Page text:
Charging that libraries are not abiding by the provisions of Section 108 of the new copyright law, authors' and publishers' representatives have been pressing Congress to narrow its exemptions or establish a system of compulsory licensing. Anticipating any changes, publishers have established the Copyright Clearance Center (CCC) in an effort to persuade users to pay royalties or obtain licenses for uses that publishers argue go beyond fair use or 108 exemptions. However, few educational institutions or libraries have been willing to deal with the CCC, insisting that their photocopy practices conform to the fair-use and library-photocopying provisions of the law. So far unable to restrain library photocopying for researchers, the CCC is preparing a major drive to secure university participation in the area of classroom photocopying.
To discourage resistance, publishers are working to establish their narrow view of fair-use photocopying in law. Despite Congress' declaration that the Guidelines for Classroom Copying constituted only a minimum standard of fair use, publishers have insisted that its restrictive provisions establish binding limitations. Several analyses have since treated the Guidelines as authoritative, as has at least one court case and the standard legal treatise Nimmer on Copyright, 1984.
Since 1980 publishers have brought a series of cases against copy centers, universities, and university professors. The purpose of each seems to have been to persuade the defendants to make out-of-court settlements recognizing the Guidelines as setting binding limits to classroom copying. Tempted by the publishers' willingness to forego damages, in every case the defendants agreed rather than bear the costs of litigation. In the most important settlement, New York University agreed to embody the Guidelines in formal regulations governing photocopying for its classes. The American Association of Publishers (AAP) promptly circulated the NYU policy to university administrators, urging the adoption of similar rules and warning that the AAP would be "actively pursuing...copyright compliance by the university community as a whole." At present the publishers are pressing a case against Kinko's Graphic Corp., designed to force a similar outcome. It is possible that publishers will be able to force their views upon the academic community by intimidating the copy centers. In the past year the AAP and the National Association of College Bookstores have also mailed a pamphlet to thousands of college teachers, Questions and Answers on Copyright for the Campus Community, 1989. The answers draw attention to the Guidelines and offer other advice based on the publishers' conservative interpretations of fair use.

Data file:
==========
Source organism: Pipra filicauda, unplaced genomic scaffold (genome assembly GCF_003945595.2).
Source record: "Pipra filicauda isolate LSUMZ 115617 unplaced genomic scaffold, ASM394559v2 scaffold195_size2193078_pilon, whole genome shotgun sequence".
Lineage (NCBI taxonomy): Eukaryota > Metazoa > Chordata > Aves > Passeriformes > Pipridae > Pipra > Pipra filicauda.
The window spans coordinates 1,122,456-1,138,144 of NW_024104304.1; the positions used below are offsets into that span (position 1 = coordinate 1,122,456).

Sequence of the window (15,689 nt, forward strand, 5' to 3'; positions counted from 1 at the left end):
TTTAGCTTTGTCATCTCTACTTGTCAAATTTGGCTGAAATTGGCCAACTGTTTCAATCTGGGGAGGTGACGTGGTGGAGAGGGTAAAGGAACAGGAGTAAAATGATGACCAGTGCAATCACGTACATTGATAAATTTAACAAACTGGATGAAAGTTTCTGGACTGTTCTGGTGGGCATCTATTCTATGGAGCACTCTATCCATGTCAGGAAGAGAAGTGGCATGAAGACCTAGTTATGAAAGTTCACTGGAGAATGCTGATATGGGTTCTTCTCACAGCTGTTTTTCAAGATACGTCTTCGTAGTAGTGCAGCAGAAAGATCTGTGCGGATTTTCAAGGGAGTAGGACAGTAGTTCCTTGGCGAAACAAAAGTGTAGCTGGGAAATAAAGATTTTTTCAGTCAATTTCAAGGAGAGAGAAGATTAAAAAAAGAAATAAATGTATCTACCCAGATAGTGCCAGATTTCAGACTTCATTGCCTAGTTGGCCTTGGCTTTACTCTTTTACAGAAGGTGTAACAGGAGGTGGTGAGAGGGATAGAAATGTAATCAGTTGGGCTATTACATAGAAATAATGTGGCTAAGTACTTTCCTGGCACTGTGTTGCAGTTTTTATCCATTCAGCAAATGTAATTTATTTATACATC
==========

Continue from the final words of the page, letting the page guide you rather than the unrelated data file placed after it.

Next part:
Although librarians remain strongly opposed to the publishers' offensive and professors can be expected to resist, the publishers hope that university administrations and their legal counsel will be more amenable to persuasion. Some universities, anxious to avoid lawsuits, have issued guidelines embodying the publishers' views. Others are watching the course of events. The publishers' ultimate goal is probably to force universities to enter licensing agreements with the CCC. The CCC has recently spun off the Association for Copyright Enforcement to bring copyright litigation on a broad scale. It is presently engaged in an immense infringement action against Texaco Corporation. Should it win, it will almost certainly turn its attention to the education community.